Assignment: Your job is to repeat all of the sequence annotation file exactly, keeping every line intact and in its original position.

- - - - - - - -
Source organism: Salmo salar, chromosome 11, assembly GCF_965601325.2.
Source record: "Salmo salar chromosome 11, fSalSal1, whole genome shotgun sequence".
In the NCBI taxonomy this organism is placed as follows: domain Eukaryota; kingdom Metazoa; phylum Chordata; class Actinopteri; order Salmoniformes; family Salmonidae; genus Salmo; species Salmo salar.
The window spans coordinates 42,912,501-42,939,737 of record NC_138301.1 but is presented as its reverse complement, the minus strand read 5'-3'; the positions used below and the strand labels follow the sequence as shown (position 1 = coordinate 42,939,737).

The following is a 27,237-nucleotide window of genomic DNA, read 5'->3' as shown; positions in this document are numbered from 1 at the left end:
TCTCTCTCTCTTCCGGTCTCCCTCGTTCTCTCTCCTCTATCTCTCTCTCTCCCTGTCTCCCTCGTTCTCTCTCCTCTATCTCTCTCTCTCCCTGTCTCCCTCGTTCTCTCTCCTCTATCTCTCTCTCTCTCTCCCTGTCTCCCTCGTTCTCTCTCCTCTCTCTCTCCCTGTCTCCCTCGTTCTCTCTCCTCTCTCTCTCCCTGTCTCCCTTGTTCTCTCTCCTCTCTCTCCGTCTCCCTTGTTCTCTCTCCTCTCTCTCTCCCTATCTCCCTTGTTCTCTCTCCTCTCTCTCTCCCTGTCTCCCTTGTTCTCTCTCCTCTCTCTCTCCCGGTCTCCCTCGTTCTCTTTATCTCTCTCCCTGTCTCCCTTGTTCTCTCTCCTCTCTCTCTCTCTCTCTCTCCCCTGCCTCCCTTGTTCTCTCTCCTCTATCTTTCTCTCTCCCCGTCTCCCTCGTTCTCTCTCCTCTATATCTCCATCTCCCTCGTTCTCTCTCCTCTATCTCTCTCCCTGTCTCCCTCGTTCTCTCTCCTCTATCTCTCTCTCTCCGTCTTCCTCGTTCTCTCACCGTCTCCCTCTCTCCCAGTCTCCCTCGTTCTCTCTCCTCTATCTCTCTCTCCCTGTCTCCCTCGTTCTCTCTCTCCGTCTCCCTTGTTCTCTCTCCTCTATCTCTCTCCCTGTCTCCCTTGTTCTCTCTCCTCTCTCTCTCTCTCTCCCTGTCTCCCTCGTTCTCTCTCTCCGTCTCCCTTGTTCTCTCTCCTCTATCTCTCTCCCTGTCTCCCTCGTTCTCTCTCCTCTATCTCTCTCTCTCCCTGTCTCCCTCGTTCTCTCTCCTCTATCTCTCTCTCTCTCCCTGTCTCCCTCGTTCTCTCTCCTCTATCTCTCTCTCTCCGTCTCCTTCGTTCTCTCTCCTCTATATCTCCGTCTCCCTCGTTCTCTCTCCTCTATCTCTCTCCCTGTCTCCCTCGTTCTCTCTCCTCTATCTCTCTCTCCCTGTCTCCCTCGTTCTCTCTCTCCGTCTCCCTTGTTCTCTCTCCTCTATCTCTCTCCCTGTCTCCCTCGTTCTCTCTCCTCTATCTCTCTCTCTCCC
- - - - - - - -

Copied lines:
Source organism: Salmo salar, chromosome 11, assembly GCF_965601325.2.
Source record: "Salmo salar chromosome 11, fSalSal1, whole genome shotgun sequence".
In the NCBI taxonomy this organism is placed as follows: domain Eukaryota; kingdom Metazoa; phylum Chordata; class Actinopteri; order Salmoniformes; family Salmonidae; genus Salmo; species Salmo salar.
The window spans coordinates 42,912,501-42,939,737 of record NC_138301.1 but is presented as its reverse complement, the minus strand read 5'-3'; the positions used below and the strand labels follow the sequence as shown (position 1 = coordinate 42,939,737).

The following is a 27,237-nucleotide window of genomic DNA, read 5'->3' as shown; positions in this document are numbered from 1 at the left end:
TCTCTCTCTCTTCCGGTCTCCCTCGTTCTCTCTCCTCTATCTCTCTCTCTCCCTGTCTCCCTCGTTCTCTCTCCTCTATCTCTCTCTCTCCCTGTCTCCCTCGTTCTCTCTCCTCTATCTCTCTCTCTCTCTCCCTGTCTCCCTCGTTCTCTCTCCTCTCTCTCTCCCTGTCTCCCTCGTTCTCTCTCCTCTCTCTCTCCCTGTCTCCCTTGTTCTCTCTCCTCTCTCTCCGTCTCCCTTGTTCTCTCTCCTCTCTCTCTCCCTATCTCCCTTGTTCTCTCTCCTCTCTCTCTCCCTGTCTCCCTTGTTCTCTCTCCTCTCTCTCTCCCGGTCTCCCTCGTTCTCTTTATCTCTCTCCCTGTCTCCCTTGTTCTCTCTCCTCTCTCTCTCTCTCTCTCTCCCCTGCCTCCCTTGTTCTCTCTCCTCTATCTTTCTCTCTCCCCGTCTCCCTCGTTCTCTCTCCTCTATATCTCCATCTCCCTCGTTCTCTCTCCTCTATCTCTCTCCCTGTCTCCCTCGTTCTCTCTCCTCTATCTCTCTCTCTCCGTCTTCCTCGTTCTCTCACCGTCTCCCTCTCTCCCAGTCTCCCTCGTTCTCTCTCCTCTATCTCTCTCTCCCTGTCTCCCTCGTTCTCTCTCTCCGTCTCCCTTGTTCTCTCTCCTCTATCTCTCTCCCTGTCTCCCTTGTTCTCTCTCCTCTCTCTCTCTCTCTCCCTGTCTCCCTCGTTCTCTCTCTCCGTCTCCCTTGTTCTCTCTCCTCTATCTCTCTCCCTGTCTCCCTCGTTCTCTCTCCTCTATCTCTCTCTCTCCCTGTCTCCCTCGTTCTCTCTCCTCTATCTCTCTCTCTCTCCCTGTCTCCCTCGTTCTCTCTCCTCTATCTCTCTCTCTCCGTCTCCTTCGTTCTCTCTCCTCTATATCTCCGTCTCCCTCGTTCTCTCTCCTCTATCTCTCTCCCTGTCTCCCTCGTTCTCTCTCCTCTATCTCTCTCTCCCTGTCTCCCTCGTTCTCTCTCTCCGTCTCCCTTGTTCTCTCTCCTCTATCTCTCTCCCTGTCTCCCTCGTTCTCTCTCCTCTATCTCTCTCTCTCCC